The humanitarian organizations have to protect their staff against the banditry which generally accompanies situations of armed conflict, whatever its origin. To do so they must not only take the necessary technical protective measures, but also seek to establish a dialogue with all the armed groups present, without prejudice and whatever the objectives — or lack of them — ascribed to such groups. It is only when, in a givencontext, experience eventually shows such dialogue to be impossible that the dilemma arises as to whether operations should be suspended and humanitarian workers withdrawn.
The same applies by extension to the situations of complete anarchy, which by a strange reticence have come to be known as " unstructured " conflicts. World history offers myriad examples of such situations, each of which is one of a kind. One of the particularities of recent developments is that we in the wealthy countries have the impression that the periods of chaos which have always punctuated war and revolution, and which rarely lasted more than a few days or weeks, are now dragging on for so long in certain regions that they are becoming a new form of normality, a lawless normality in which humanitarian workers no longer have a place. Here Somalia and Liberia come to mind. However, that view is m isleading. It is not so much a description of reality as an indication of the difficulty foreigners have in grasping the complex way in which societies in crisis function, once the breakdown of authority has reached a certain threshold (we used to speak of " Balkanization " ; more recently the term has been " Lebanization " ). Obviously, the proliferation of warring parties does increase risks. It changes neither their nature nor their intensity but simply makes them more diverse. The more a conflict becomes fragmented, the more vital it is for humanitarian workers to display subtlety and empathy, courage and modesty, probity and flexibility. Here again, like any other organization concerned exclusively with the immediate fate of victims, the ICRC has no possible course other than dialogue and open-mindness.
Another theory often advanced to explain the increased vulnerability of the humanitarian organizations is that it arises from a change in the underlying nature of armed conflict; that the organizations, basking in outdated certainties and incapable of adapting, are now paying the price for their own short-sightedness. It is claimed that armed conflicts have lost both their ideological nature and their strategic significance since the Cold War ended in the early 1990s and, as a result, are no longer subject to any constraints. Now, the argument goes, they are fought for ethnic or cultural reasons. They are said to be closely bound up with the subjective affirmation of collective identity that is seen as promoting exclusion, the aim being to eliminate totally rather than to conquer the adversary, combatants and civilians alike. It is no longer a matter of neutralizing the enemy, as the military used to say, but of annihilating entire peoples. In these circumstances humanitarian action, which by definition seeks to ensure respect for the adversary — and therefore at least his survival — inevi tably clashes head on with the explicit designs of the belligerents. A humanitarian agency then faces an impossible choice: rising up courageously against their objectives at the risk of being driven promptly from the field, or giving up its own mission in a sort of guilty compromise, thus running the risk of no longer serving any purpose and standing by as a helpless witness of massacres, forced population displacements, large-scale and unjustifiable destruction of property, torture and extermination. In either case the failure would be total and painful, and the service to war victims practically nil. The contradiction would be insurmountable. The civilian and military authorities in that sort of conflict would soon size things up and, if necessary, would have no scruples about using their weapons againsthumanitarian staff seen as inconvenient witnesses to their sinister handiwork. That, it is claimed, is how the conflicts of the future will unfold: humanitarian action is lost; it belongs to a past in which order and decency prevailed, and within the next few decades will vanish for ever, swept away in the blood of those still naive enough to devote their lives to it.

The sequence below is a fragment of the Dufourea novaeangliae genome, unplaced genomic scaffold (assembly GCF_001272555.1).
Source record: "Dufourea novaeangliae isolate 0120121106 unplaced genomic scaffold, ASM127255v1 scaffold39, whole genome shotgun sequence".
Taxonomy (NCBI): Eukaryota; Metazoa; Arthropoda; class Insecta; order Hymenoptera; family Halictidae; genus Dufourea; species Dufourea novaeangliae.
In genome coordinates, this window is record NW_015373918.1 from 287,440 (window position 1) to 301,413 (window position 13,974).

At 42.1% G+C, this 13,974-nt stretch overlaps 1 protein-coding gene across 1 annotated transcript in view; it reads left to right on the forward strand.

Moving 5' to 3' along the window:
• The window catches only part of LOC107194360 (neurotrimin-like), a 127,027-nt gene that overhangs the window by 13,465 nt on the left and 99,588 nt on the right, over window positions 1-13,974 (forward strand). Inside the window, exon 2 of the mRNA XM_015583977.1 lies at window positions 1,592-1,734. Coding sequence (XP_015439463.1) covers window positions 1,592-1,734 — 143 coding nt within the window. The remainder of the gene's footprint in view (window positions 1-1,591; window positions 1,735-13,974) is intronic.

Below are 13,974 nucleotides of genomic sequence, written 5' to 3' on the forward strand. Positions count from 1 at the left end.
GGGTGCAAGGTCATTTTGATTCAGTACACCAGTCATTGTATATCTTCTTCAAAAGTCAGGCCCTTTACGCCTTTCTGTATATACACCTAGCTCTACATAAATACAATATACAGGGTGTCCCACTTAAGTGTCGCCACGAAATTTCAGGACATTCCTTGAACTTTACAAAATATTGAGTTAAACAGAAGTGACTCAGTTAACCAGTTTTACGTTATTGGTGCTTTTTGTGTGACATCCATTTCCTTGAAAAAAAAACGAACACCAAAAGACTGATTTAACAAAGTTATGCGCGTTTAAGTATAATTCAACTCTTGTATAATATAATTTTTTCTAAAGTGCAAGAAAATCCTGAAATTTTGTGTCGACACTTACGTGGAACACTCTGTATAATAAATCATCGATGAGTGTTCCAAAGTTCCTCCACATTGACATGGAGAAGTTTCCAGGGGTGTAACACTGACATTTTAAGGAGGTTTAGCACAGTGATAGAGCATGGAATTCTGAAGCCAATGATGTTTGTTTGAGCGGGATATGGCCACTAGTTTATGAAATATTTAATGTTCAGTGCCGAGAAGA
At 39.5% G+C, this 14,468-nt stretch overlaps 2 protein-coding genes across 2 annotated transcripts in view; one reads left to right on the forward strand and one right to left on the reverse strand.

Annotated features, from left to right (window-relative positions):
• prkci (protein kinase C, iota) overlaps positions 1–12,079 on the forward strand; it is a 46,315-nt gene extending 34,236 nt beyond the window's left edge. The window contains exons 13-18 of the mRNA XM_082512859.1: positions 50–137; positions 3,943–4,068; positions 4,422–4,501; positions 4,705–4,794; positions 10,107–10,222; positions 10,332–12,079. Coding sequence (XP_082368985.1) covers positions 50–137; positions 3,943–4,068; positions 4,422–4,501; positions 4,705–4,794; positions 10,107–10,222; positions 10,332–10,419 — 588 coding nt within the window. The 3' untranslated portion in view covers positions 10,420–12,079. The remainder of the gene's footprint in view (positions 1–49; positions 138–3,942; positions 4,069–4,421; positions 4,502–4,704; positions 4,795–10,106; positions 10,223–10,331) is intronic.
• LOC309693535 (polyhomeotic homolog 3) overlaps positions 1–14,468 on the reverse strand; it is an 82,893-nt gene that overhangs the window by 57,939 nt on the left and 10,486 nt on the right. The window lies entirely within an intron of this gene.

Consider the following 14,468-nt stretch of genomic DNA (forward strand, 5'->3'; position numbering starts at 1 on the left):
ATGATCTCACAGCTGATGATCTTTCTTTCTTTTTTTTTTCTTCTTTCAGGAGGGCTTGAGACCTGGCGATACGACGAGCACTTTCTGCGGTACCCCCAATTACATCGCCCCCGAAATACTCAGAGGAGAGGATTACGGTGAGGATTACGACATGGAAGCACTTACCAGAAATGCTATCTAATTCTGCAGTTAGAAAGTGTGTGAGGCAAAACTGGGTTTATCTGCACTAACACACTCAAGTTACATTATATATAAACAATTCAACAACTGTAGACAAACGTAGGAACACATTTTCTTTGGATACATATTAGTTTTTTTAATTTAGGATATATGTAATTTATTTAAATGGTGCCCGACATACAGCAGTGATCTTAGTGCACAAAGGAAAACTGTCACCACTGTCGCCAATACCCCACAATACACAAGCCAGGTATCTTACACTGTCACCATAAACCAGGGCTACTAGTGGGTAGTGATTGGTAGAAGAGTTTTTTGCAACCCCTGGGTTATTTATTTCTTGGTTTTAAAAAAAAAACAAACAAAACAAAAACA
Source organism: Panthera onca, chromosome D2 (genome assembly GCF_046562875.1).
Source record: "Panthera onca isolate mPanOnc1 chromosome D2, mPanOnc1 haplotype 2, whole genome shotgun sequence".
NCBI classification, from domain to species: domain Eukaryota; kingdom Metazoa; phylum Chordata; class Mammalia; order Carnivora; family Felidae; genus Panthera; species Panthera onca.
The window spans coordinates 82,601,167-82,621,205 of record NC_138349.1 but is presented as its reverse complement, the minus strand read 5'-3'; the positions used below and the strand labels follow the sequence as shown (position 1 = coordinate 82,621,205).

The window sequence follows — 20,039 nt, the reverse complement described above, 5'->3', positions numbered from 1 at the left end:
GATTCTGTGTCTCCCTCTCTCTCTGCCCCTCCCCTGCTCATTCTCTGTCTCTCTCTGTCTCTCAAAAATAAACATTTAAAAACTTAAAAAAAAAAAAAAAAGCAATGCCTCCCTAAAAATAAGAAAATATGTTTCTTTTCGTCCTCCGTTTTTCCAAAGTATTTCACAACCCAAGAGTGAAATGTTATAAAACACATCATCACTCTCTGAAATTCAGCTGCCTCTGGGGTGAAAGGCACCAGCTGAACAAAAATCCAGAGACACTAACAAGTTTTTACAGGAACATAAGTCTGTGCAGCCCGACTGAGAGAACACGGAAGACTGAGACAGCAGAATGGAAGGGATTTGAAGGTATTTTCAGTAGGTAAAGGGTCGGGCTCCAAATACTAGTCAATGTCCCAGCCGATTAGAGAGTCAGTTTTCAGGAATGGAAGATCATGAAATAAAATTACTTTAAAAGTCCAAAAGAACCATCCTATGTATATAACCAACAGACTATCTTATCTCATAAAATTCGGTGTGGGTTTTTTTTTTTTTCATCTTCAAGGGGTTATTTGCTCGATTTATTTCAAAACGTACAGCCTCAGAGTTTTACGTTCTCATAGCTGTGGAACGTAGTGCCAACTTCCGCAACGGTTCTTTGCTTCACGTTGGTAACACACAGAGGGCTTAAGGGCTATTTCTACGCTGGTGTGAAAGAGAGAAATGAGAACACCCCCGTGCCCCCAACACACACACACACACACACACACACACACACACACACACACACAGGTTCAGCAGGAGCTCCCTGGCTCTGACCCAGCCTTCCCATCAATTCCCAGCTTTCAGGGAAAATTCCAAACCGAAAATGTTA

Even if that apocalyptic picture is somewhat of a caricature, it contains enough half-truths to have convinced some and has given rise to a certain amount of discussion. The argument is, however, a pernicious one: first because all wars, regardless of the ideological framework with which they have been associated, have always to a greater or lesser degree comprised an affirmation of group identity (national, ethnic, racial, religious, ideological, cultural, linguistic, social, clan-based, etc.) and rejection of the adversary — and disregarding that fact now is to make light of the sufferings of the countless victims of past wars and genocide; second, because it is simply a generalization based on a few recent cases in which eth nic violence has reached extreme proportions (we are not trying to minimize their effect), and it forces humanitarian action into a narrow choice between denunciation and compromise, which is both sterile and condemnatory. The challenge of humanitarian action in the field lies precisely in recognizing that human beings, today as in the past, are capable of the worst atrocities, about which we must remain pitilessly lucid, and in doing all we can in the direst moments to remind men that they are also capable, with the same intensity, of compassion, generosity and respect — in a word, of humanity. Decreeing that humanitarian action is obsolete on the grounds that it is all too badly needed on some occasions would be like renouncing medicine because the hospitals are full.